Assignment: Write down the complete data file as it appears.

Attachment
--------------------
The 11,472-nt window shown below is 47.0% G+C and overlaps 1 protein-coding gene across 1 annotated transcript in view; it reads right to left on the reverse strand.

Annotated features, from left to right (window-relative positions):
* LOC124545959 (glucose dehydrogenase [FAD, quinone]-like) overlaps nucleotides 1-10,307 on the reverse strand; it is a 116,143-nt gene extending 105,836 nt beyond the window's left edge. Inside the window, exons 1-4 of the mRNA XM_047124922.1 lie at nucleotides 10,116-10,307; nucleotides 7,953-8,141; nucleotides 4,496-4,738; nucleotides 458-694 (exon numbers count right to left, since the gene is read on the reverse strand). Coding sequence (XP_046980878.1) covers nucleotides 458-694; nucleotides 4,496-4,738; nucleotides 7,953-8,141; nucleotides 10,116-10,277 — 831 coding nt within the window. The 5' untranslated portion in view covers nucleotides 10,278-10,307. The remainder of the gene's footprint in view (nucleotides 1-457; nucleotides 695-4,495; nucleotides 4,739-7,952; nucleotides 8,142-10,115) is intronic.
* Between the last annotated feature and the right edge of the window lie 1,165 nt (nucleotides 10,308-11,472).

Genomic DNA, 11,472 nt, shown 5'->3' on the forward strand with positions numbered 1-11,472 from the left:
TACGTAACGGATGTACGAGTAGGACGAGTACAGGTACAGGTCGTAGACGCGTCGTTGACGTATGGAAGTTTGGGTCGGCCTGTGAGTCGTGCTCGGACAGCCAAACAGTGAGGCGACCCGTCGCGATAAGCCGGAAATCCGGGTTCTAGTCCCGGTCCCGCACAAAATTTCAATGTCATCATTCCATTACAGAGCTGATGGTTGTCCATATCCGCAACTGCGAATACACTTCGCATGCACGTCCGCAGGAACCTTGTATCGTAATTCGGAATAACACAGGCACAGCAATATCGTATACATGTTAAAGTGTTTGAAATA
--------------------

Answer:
The 11,472-nt window shown below is 47.0% G+C and overlaps 1 protein-coding gene across 1 annotated transcript in view; it reads right to left on the reverse strand.

Annotated features, from left to right (window-relative positions):
* LOC124545959 (glucose dehydrogenase [FAD, quinone]-like) overlaps nucleotides 1-10,307 on the reverse strand; it is a 116,143-nt gene extending 105,836 nt beyond the window's left edge. Inside the window, exons 1-4 of the mRNA XM_047124922.1 lie at nucleotides 10,116-10,307; nucleotides 7,953-8,141; nucleotides 4,496-4,738; nucleotides 458-694 (exon numbers count right to left, since the gene is read on the reverse strand). Coding sequence (XP_046980878.1) covers nucleotides 458-694; nucleotides 4,496-4,738; nucleotides 7,953-8,141; nucleotides 10,116-10,277 — 831 coding nt within the window. The 5' untranslated portion in view covers nucleotides 10,278-10,307. The remainder of the gene's footprint in view (nucleotides 1-457; nucleotides 695-4,495; nucleotides 4,739-7,952; nucleotides 8,142-10,115) is intronic.
* Between the last annotated feature and the right edge of the window lie 1,165 nt (nucleotides 10,308-11,472).

Genomic DNA, 11,472 nt, shown 5'->3' on the forward strand with positions numbered 1-11,472 from the left:
TACGTAACGGATGTACGAGTAGGACGAGTACAGGTACAGGTCGTAGACGCGTCGTTGACGTATGGAAGTTTGGGTCGGCCTGTGAGTCGTGCTCGGACAGCCAAACAGTGAGGCGACCCGTCGCGATAAGCCGGAAATCCGGGTTCTAGTCCCGGTCCCGCACAAAATTTCAATGTCATCATTCCATTACAGAGCTGATGGTTGTCCATATCCGCAACTGCGAATACACTTCGCATGCACGTCCGCAGGAACCTTGTATCGTAATTCGGAATAACACAGGCACAGCAATATCGTATACATGTTAAAGTGTTTGAAATA